IT Security: Perimeter Protection No Longer Enough
Clearly there are two factors driving security. On the one side is the immediate attention that new outbreaks of worms are getting and on the other hand the more strategic, long-term securing the network. From a more technology perspective, its pretty clear the way we have been protecting ourselves over the five or six years is also changing drastically. We have been really focused, in the past, on protecting ourselves externally well at the perimeter. That's really one of the significant shifts I see happening in the industry, is people are looking to do the same level of protection on the inside devices that they have been doing on the perimeter.
Why is this occurring?
"We have seen last year with the events of Blaster, for example, that those worms actually have caused more damage inside organizations' networks than on the Internet. We have been doing a very good job on the perimeter but really it's now time to take a step back and look [to] where is the next attack vector; where are they happening? And it's pretty clear they're happening inside networks."
It seems that most of the damage from worms such as Blaster is the clogging of corporate networks. Could these worms actually lead to more advanced attacks that will be more malicious?
"It's clearly a very similar trend to what we have seen in the anti-virus industry. The very early viruses were prototypes for what then became virus-building kits or virus tool kits and then those tool kits are very easily being used to build new viruses. I see the same happening here in the worm and malicious code area even in the MyDoom case we have seen already the fact that one worm came out on Monday and a derivative was already existing two days later."Is this why there is a move away from simple perimeter protection to device-level safeguards?
"Yes, I think it's really coming down to two things. The perimeter-level protection is no longer a valid defense and when you do a proper protection at the end node ... then you are reasonably well protected."
With so many attacks still spread via email, where does the importance of employee education efforts fall on the security scale?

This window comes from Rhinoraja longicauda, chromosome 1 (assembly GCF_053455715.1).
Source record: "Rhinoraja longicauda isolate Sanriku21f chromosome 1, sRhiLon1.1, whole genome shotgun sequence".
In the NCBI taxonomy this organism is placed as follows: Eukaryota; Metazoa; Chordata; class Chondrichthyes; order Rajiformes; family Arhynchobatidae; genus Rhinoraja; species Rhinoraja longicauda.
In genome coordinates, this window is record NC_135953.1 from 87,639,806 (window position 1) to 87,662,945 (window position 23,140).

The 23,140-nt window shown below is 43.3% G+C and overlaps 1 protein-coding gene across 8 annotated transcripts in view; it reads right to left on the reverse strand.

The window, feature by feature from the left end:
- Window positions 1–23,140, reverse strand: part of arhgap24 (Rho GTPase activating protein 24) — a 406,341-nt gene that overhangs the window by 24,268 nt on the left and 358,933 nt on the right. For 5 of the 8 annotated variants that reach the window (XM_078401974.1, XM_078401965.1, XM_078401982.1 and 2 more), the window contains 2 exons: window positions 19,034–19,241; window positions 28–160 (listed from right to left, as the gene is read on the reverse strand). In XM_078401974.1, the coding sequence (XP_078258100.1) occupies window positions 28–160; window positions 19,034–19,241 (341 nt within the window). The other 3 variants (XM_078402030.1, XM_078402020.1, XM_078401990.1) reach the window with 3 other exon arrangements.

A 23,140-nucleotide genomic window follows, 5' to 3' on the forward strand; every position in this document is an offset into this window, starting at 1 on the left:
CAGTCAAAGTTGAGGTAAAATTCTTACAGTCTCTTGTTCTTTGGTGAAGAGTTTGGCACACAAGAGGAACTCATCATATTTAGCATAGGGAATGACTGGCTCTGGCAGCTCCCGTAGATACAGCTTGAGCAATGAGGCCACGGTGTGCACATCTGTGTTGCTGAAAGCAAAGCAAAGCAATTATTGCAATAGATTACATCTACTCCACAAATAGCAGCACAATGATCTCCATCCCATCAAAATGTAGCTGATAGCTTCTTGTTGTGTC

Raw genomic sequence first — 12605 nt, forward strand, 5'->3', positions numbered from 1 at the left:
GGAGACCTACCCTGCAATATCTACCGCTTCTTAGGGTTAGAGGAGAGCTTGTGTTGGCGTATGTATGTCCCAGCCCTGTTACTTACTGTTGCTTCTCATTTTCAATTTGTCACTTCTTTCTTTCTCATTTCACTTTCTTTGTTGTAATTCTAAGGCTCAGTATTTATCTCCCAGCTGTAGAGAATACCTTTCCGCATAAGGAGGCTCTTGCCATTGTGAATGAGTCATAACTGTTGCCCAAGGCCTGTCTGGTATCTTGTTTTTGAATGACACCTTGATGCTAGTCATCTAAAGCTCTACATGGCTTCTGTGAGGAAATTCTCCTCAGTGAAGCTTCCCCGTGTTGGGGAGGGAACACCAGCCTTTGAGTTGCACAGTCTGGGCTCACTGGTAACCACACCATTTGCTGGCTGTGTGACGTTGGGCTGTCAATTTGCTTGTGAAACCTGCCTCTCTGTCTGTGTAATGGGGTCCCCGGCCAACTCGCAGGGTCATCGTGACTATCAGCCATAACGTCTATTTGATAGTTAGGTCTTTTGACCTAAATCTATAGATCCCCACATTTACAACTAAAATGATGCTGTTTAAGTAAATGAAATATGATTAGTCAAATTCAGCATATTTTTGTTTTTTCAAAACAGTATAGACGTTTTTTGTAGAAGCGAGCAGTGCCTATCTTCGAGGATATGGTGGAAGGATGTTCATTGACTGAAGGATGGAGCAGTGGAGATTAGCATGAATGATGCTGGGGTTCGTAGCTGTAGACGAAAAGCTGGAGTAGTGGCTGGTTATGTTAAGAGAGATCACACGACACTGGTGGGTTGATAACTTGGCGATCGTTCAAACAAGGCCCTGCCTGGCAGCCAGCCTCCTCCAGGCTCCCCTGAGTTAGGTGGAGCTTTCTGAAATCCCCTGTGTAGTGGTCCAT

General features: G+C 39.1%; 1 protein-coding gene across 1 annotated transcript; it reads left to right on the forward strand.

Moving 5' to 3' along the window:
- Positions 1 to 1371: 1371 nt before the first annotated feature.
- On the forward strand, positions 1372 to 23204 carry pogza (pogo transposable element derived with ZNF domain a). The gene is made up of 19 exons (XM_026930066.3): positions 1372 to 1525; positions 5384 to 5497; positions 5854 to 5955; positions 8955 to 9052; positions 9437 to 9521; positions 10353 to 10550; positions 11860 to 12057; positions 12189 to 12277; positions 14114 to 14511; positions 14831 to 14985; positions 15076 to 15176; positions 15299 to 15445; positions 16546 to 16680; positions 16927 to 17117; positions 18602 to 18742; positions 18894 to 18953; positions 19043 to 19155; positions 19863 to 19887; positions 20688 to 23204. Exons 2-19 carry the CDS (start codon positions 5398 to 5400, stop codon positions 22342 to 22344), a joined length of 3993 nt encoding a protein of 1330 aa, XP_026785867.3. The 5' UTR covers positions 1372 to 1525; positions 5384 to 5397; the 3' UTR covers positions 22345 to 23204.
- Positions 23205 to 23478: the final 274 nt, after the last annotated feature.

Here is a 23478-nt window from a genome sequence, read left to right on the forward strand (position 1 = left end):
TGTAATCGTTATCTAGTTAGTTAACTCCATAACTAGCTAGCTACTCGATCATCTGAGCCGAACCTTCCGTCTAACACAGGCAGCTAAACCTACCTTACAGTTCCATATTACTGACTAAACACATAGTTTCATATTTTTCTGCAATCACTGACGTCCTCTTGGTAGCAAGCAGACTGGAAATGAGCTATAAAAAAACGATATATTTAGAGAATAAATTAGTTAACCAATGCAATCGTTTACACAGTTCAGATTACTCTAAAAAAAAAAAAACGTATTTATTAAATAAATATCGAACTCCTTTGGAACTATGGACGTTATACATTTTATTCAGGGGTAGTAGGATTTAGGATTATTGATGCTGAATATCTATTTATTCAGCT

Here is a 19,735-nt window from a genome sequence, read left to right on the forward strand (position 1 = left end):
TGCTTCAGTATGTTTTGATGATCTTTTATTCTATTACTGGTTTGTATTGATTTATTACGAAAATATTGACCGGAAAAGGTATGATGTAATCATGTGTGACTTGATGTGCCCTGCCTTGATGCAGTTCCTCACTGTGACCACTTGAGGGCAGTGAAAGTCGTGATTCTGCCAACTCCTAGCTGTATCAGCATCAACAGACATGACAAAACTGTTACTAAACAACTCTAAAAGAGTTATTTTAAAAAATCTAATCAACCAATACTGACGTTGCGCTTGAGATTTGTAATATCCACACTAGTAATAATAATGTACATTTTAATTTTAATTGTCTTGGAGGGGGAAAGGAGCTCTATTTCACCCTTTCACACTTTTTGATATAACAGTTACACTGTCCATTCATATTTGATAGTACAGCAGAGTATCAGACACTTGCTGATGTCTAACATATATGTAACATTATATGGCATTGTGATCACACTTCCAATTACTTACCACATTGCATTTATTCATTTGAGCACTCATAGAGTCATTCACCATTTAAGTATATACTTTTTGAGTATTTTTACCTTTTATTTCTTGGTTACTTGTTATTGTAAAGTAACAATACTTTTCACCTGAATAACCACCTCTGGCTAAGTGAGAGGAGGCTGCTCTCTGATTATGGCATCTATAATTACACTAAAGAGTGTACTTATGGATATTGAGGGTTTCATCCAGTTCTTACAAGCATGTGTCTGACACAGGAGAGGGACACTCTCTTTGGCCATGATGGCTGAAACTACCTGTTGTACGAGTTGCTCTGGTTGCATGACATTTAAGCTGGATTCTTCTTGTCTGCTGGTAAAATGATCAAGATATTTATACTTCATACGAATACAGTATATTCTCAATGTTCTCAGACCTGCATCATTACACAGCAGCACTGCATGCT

"It's actually quite an important one. If you look at security it's not a pure-play technology issue. It's people, process and technology. We continually need to do a better job on educating people about how to use technology in a secure manner and to again repeat what has been told so many times before, not to click on email attachments coming in even if their coming from friends. It has to be a general policy for the organization."
What more can be done?
"Many organizations are starting to put separate guest networks in place where (temporary and contract employees) have limited access to resources within the organization applying the same techniques we have been doing on the Internet for a long time. This is happening as we speak. There is no need for a temporary consultant to have access to whole network."
With the popularity of Web services gaining ground daily, does that technology make your network more or less secure?
"Web services ... have enforcement mechanisms built in by nature and therefore those Web services have an ability where you don't need to worry about internally structuring access instead its basically part of what the Web service provide to you."
What effect are ever-expanding network access points and Web services having on security? "This is a big, big problem companies have today: to notice on a methodical and regular basis ... 'What does my perimeter look like?' What devices are there, what resources are exposed, what services are out there? I wouldn't necessarily say this is related to Web services. This is more like a general process issue companies have today. This could happen with any application. It's not limited to Web services."
Finally, what is more important for good security, governance or technology?
"I think the technology is the means to deliver (services). It's all about the respective processes around it. It's really, again, the combination of people, process and technology. The process part is definitely a very important and significant part. You can build the greatest technology (but) if it's not properly leveraged, if it's not properly configured and it's not properly maintained, you are not going to get the benefit if you had, on the other hand, done a good job of putting the right processes around it."
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